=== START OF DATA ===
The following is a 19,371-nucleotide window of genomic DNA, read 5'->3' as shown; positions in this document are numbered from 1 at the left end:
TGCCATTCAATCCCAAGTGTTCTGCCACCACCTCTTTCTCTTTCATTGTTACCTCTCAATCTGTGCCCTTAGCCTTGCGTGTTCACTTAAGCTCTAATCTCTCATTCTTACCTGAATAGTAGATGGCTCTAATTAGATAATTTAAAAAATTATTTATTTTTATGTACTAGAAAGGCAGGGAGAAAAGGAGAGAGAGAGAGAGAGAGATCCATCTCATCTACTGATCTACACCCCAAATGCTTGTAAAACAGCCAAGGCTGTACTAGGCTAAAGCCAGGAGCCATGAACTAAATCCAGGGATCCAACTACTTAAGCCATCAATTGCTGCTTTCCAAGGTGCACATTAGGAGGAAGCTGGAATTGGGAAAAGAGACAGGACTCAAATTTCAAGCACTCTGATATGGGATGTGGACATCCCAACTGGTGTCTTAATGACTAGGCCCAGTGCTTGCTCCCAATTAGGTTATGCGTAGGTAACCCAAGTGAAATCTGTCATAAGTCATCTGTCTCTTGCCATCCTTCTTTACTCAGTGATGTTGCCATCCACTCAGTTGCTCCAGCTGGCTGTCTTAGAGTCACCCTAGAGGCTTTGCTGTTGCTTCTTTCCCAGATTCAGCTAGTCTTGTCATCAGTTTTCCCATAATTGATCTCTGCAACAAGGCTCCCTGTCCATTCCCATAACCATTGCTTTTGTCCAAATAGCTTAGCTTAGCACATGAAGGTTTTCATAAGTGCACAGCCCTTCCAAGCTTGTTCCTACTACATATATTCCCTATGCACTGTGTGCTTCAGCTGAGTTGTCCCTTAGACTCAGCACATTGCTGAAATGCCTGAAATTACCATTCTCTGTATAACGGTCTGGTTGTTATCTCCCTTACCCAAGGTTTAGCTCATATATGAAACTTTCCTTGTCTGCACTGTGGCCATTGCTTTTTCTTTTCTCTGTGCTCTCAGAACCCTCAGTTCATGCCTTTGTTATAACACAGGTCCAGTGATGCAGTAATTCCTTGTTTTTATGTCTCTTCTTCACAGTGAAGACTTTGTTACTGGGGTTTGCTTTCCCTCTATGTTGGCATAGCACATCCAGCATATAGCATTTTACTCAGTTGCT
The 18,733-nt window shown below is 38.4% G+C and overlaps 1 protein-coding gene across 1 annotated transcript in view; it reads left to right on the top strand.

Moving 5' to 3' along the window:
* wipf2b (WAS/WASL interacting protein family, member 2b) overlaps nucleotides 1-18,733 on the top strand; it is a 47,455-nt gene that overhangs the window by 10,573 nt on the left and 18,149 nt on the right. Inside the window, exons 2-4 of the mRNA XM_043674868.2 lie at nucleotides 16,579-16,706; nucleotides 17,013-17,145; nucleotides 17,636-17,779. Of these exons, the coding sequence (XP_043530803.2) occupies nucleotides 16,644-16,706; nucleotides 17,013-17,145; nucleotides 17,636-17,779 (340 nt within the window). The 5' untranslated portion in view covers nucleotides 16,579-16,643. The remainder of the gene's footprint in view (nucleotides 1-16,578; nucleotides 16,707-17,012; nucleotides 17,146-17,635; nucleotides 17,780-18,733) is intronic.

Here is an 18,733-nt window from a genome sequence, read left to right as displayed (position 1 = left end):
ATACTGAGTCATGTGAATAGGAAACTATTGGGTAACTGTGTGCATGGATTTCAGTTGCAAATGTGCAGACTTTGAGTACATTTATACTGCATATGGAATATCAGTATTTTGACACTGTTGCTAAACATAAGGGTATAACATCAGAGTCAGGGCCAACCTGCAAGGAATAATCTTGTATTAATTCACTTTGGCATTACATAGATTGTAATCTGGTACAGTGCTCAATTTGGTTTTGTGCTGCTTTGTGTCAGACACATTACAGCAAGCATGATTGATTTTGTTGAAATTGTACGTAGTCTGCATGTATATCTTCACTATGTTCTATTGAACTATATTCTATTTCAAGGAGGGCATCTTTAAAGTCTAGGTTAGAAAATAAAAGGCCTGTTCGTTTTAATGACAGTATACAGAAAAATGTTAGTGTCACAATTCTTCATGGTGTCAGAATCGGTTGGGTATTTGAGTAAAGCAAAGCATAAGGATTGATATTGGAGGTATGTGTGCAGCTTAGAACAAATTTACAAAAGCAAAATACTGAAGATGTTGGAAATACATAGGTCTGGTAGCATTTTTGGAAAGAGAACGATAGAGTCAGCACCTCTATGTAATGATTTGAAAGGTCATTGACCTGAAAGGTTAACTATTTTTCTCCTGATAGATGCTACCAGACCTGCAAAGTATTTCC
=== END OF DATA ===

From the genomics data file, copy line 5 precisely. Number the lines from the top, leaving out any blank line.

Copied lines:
* wipf2b (WAS/WASL interacting protein family, member 2b) overlaps nucleotides 1-18,733 on the top strand; it is a 47,455-nt gene that overhangs the window by 10,573 nt on the left and 18,149 nt on the right. Inside the window, exons 2-4 of the mRNA XM_043674868.2 lie at nucleotides 16,579-16,706; nucleotides 17,013-17,145; nucleotides 17,636-17,779. Of these exons, the coding sequence (XP_043530803.2) occupies nucleotides 16,644-16,706; nucleotides 17,013-17,145; nucleotides 17,636-17,779 (340 nt within the window). The 5' untranslated portion in view covers nucleotides 16,579-16,643. The remainder of the gene's footprint in view (nucleotides 1-16,578; nucleotides 16,707-17,012; nucleotides 17,146-17,635; nucleotides 17,780-18,733) is intronic.